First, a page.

If I protect my files with password and use rar or zip files to store these files. Can ransomware encrypt password protected files?
Yes. The zip or rar file will be encrypted like all other files so that they are useless for you. The only protection is making backups to another physical storage.
This will help independantly of whether the files are in a password protected rar or zip format.
At the OS level, a file whatever is its content or structure is nothing more than a sequence of bytes. That means that the sequence of bytes can be read, encrypted and written again (in a crypted version) regardless of whether it was originally a text file, a JPEG image, or a ZIP archive.
So yes, password protected files will be encrypted by the ransomware. At at decryption time (if you pay) you will get back a copy of the original files that will still need the original password to be used, because the copy occured at the byte sequence level.
Think of your zip as a house (with your data inside the house). Your house has a locked door. The ransomware builds a house around your house with its own lock. You cannot get inside your house unless you can get inside the ransomware's house.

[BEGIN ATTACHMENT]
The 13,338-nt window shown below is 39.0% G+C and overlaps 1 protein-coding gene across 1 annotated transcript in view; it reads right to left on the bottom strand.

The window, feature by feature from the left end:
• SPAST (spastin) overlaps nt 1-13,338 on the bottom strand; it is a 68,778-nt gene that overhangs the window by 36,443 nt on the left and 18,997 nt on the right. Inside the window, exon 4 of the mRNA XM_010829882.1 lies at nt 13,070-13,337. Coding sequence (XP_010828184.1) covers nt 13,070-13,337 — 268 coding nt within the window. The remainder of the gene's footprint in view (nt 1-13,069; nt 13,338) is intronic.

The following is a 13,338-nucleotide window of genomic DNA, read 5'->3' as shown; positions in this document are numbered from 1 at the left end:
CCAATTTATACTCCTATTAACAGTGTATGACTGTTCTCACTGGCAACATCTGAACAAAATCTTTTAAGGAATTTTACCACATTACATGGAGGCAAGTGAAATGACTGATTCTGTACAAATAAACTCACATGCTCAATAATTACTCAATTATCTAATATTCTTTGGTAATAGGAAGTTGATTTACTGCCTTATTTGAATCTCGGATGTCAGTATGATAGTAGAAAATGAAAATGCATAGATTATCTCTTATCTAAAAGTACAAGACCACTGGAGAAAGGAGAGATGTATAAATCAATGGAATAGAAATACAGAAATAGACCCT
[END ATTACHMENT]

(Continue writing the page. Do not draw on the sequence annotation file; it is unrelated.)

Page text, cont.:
Can you put a password-protected zip file into another password-protected zip file? The answer here is yes, and you can try this out yourself. Ransomware does essentially the same thing, but this time you don't know the password to the outer file.
The reason this works is that encryption and decryption is just a way to turn one sequence of bytes into another sequence in a way that makes use of the password. Whether the input of this was produced by yet another encryption does not matter, since the meaning of the sequence of bytes is irrelevant for the process.